MOAM Industries

Make great things.

Mounting thermocouples

In a recent post we investigated methods of securing thermocouples to PCBs. When reflowing boards it is vital to have an accurate temperature reading from the surface of a PCB and to ensure you are not reading air temperatures instead. The documentation we discussed previously recomended that high temperature solder should be used to affix thermocouples to PCBs for temperature reading, if that is not feasible then aluminium or kapton tape is a possible alternative. So to provide users with an easy method of securing thermocouples that also gives them a variety of affixing options we have developed a small 5cmX5cm PCB which provides a wide variety of mounting options.

Thermocpuple mounting PCB for accurate board temperature references

The board is relatively simple with a variety of conveniently placed holes. The clusters of holes in the corners are to facilitate affixing the board to the wire rungs found in many toaster ovens. The center pads and holes provide a mounting point for the thermocouple itself. As high temperature solder is difficult to find and even more difficult to solder we have included an array of holes so copper wire can be used to tie the thermocouple into place, a small bend of the beaded tip of the thermocouple will ensure it stays firmly in place. Of course you can still use high temperature solder or kapton tape if you desire.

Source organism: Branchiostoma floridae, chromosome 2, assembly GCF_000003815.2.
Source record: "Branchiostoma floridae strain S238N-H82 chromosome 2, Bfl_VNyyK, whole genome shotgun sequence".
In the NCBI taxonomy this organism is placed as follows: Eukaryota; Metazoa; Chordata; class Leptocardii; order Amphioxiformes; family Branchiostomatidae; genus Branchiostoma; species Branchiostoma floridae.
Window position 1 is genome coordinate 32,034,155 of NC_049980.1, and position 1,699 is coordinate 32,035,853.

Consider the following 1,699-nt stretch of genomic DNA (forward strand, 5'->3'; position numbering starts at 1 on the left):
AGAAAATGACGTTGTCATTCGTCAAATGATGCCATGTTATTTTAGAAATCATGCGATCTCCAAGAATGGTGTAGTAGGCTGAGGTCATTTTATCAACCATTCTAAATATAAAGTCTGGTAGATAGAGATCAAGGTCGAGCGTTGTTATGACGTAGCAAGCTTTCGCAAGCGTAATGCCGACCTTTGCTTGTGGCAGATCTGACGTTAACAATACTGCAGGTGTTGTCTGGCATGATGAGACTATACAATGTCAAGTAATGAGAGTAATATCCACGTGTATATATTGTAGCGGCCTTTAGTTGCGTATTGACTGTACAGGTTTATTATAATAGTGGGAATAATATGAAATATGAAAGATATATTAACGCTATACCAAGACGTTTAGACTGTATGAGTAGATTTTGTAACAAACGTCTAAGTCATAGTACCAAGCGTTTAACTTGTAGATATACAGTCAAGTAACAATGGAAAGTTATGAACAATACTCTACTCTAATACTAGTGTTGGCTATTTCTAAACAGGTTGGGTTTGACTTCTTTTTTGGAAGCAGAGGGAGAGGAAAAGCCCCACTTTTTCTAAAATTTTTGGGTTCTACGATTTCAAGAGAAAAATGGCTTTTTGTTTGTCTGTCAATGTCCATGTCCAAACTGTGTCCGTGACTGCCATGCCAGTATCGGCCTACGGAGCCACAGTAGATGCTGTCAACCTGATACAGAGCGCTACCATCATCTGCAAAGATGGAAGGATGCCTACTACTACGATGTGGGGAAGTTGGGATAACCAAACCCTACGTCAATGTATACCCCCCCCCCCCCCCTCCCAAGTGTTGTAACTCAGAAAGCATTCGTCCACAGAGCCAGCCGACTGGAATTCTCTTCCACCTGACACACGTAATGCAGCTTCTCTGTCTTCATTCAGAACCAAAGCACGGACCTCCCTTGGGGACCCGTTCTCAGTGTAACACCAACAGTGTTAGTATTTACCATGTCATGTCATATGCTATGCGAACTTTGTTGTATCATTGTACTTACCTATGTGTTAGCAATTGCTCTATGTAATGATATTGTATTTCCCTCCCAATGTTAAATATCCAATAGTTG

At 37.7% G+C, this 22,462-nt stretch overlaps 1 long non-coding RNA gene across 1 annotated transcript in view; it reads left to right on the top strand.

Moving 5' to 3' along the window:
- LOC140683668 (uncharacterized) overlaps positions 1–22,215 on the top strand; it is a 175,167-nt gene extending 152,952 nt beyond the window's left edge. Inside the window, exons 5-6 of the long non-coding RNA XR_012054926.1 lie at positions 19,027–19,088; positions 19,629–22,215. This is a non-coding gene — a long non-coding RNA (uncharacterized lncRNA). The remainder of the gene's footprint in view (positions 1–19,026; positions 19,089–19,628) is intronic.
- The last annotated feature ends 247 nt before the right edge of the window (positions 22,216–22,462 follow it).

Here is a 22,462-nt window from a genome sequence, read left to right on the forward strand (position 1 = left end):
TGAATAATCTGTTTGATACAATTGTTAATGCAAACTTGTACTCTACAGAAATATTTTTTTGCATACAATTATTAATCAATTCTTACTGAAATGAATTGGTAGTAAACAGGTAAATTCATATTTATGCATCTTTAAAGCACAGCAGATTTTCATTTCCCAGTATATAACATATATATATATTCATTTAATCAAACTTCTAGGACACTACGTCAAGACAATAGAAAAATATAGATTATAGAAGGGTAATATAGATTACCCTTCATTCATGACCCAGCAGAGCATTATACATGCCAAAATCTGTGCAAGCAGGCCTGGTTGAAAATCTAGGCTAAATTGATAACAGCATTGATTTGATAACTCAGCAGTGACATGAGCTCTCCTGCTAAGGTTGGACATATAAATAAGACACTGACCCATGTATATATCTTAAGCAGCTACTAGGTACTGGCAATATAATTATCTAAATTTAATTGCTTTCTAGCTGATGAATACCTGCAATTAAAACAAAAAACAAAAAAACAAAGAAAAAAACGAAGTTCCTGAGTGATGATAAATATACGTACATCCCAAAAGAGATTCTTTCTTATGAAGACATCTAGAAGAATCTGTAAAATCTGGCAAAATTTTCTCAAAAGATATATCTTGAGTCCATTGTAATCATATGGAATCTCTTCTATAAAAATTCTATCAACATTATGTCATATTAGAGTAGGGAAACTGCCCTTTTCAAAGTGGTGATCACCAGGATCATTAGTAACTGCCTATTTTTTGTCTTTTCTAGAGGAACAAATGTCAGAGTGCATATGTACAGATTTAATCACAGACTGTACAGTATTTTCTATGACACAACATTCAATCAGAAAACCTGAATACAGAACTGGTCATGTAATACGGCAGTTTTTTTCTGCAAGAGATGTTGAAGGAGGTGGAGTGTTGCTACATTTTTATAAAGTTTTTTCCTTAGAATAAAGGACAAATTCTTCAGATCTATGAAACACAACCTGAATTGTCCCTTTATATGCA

Breaking radio silence…

Things have been moving very quickly here at MOAM industries and we have made some large steps in the past few weeks. Most notably we have almost a thousand PCBs on their way to us from China after our latest fabrication run. The majority of these are for our soon to be released reflow controller kit.

Bottom PCB for the reflow controller, housing the solid state relay and DC supply

The final stages of our kit are now coming together, once we have verified our new PCBs we will start assembling the kits and machining the enclosures ready for sale. It has been a long and expensive process to reach this point, purchasing stock, spending weeks on design and documentation, testing prototypes, purchasing tools etc. However we knew this would be the case, especially considering we decided not to pursue the kickstarter funding route and instead drove our efforts towards having a well-tested and reliable product at launch instead of just an idea. In the next few days we will be documenting our design and construction process for creating this style of kit and sharing our experiences for others. We will also be releasing more details on the controller and its capabilities now we are in production of the release revision.

Attaching thermocouples to PCBs